A case of swine flu fatigue
I don’t know about you, but I’m tired of hearing and reading about the threatened swine flu pandemic.
This afternoon, CBC Newsworld’s Suhana Meharchand breathlessly reported that “just in the last few minutes Ontario has reported another case of swine flu.” That brought to 34 the number of cases in Canada, all mild.
Not mentioned was that four thousand people die from influenza in Canada every year — eight thousand in a bad year.
Of course, we should all take sensible precuations. Wash our hands frequently. Stay home if we’re sick. Cough into our sleeve. I thought President Obama did a good job of laying out these simple precautions in his One Hundred Days news conference.
I heard a good discussion about this on the CBC’s The Current this morning.
The guests were two authors: Vincent Lam, the Toronto doctor who wrote Bloodletting and Miraculus Cures (Random House) and Priscilla Wald of Duke University, author of Contagious: Cultures, Carriers, and the Outbreak Narrative (Duke).
The discussion was about the epidemic as narrative.
“Every story needs a bad guy,” Dr. Lam noted. “The notion that some sort of illness could be passed to us is threatening.”
Prof. Wald’s take was equally valid. “The narrative is a familiar one — a sudden outbreak of a dangerous new illness, it begins to spread, the struggle between the disease which is advancing, the scientists who are working to counteract it, and the epidemiologists who are heroically working to identify and contain the spreading illness.”
To give both credit, both recognized that the failure of most countries to provide decent health care to their citizens should be a far bigger story than swine flu.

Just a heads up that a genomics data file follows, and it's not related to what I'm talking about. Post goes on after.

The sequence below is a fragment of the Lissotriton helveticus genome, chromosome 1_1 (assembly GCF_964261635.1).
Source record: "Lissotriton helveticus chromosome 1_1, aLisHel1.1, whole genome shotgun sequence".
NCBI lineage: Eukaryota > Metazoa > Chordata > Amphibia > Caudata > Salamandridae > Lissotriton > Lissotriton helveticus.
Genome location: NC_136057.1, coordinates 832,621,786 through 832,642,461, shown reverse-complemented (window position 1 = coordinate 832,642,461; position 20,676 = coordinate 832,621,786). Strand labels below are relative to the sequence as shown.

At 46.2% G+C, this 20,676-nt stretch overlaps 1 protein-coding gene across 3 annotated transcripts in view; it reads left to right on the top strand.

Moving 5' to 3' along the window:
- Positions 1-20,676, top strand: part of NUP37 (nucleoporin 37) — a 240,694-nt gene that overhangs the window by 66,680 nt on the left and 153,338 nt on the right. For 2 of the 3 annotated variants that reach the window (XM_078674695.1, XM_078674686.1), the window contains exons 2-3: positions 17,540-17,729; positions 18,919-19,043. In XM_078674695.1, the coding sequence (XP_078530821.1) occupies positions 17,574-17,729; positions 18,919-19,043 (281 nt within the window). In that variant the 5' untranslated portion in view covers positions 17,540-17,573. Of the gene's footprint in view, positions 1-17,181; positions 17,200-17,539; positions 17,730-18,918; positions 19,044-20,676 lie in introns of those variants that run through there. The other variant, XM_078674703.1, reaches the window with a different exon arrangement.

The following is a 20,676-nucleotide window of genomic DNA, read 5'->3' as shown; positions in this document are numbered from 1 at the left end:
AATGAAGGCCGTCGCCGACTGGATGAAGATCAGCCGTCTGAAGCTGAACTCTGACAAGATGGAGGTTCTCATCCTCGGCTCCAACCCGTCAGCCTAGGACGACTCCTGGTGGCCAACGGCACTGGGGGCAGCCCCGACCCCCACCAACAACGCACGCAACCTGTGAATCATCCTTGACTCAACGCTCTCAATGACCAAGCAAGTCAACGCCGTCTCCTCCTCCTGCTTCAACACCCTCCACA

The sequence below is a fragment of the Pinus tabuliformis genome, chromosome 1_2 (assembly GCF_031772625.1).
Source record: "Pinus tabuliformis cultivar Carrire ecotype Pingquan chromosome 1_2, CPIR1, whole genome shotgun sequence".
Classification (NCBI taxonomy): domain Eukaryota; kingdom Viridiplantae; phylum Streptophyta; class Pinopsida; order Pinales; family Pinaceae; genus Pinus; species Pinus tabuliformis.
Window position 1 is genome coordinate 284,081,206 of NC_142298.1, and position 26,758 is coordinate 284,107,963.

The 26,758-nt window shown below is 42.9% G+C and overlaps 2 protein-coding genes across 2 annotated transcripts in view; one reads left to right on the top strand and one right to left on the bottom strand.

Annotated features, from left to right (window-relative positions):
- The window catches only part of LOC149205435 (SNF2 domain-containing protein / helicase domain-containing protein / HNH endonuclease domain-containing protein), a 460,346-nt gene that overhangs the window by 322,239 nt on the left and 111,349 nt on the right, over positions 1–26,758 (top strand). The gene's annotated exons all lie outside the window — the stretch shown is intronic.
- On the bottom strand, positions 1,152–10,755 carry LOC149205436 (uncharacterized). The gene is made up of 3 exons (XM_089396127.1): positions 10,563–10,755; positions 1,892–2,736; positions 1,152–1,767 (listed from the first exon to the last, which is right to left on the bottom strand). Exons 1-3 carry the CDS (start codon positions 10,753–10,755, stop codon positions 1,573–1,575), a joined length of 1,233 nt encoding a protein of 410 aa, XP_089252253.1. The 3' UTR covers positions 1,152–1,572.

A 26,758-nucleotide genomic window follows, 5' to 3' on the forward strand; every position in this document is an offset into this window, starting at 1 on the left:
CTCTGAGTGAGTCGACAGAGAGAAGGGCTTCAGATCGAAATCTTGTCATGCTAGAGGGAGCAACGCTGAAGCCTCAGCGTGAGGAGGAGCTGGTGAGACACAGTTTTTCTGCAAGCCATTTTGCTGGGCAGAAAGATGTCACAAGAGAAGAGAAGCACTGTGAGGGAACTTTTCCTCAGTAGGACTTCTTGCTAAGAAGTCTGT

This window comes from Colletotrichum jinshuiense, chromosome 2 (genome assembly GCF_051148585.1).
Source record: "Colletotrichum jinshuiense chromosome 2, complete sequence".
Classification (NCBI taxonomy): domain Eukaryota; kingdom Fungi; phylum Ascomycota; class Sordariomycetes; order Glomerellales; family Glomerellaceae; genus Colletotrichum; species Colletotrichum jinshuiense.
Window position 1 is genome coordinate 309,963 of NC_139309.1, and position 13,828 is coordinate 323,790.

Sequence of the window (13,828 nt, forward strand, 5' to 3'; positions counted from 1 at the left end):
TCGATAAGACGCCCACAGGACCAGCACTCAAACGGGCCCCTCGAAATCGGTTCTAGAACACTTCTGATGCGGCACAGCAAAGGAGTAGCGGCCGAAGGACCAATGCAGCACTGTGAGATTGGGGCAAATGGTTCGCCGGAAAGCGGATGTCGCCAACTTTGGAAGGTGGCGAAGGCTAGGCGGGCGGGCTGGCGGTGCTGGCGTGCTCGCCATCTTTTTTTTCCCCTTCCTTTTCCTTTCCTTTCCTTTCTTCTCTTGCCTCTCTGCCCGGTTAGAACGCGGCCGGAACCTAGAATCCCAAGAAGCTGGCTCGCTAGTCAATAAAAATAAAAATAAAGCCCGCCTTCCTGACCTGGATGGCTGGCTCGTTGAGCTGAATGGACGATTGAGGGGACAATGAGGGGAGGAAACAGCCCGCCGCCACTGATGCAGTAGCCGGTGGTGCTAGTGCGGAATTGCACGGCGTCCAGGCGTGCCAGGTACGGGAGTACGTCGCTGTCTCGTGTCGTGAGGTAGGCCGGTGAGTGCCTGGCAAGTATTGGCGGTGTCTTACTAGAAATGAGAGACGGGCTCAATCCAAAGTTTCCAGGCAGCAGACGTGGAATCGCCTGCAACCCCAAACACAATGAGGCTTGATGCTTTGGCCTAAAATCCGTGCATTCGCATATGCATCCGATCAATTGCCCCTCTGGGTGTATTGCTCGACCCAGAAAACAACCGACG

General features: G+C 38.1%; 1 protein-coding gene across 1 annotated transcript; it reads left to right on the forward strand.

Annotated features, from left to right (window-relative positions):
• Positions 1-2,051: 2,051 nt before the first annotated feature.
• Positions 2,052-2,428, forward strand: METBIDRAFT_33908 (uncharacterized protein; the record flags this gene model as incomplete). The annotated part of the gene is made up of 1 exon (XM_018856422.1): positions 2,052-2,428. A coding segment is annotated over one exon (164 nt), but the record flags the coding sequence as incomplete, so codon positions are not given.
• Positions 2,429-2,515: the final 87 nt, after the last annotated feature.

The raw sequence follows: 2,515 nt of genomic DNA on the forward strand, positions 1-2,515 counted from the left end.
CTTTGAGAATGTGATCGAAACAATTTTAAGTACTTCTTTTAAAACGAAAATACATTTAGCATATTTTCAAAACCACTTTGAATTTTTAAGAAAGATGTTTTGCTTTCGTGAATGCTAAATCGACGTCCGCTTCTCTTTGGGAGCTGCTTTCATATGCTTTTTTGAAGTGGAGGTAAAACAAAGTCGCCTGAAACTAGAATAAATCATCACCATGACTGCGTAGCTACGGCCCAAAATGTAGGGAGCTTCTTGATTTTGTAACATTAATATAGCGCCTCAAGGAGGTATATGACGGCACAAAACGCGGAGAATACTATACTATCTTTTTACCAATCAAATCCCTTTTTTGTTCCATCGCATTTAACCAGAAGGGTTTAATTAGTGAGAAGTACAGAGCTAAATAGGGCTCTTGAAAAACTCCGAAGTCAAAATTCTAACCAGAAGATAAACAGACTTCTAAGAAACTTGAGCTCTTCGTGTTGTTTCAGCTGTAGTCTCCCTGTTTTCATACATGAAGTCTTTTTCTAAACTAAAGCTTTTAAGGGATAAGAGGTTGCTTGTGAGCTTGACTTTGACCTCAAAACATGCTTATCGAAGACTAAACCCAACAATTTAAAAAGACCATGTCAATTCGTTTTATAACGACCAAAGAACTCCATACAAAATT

But if you think the media are on a feeding frenzy over swine flu (or Mexican flu, as Stephen Harper called it today), consider what they’ve to work with.
In the U.S., gaffe-prone VP Joe Biden told a TV audience that he’d advised his family not to go anwhere “in a confined place” — such as an airplane or a subway car. How about elevators? The White House had to apologize for such a foolish generalization.
Then you have the back stories — the pork industry protesting (and justifiably so), with the result that health officials are now pointing out that the disease is not spread either by pork or by pigs. Officially, it’s now H1N1 influenza.
Howard Kurtz, the media critic for the Washington Post, writes here that it is the sheer volume of media coverage, not the disease itself, that has “suggested a full-blown crisis.”
Maybe we all just needed a respite from the global financial crisis. After all, who cares if we’re bankrupt if we’re going to die?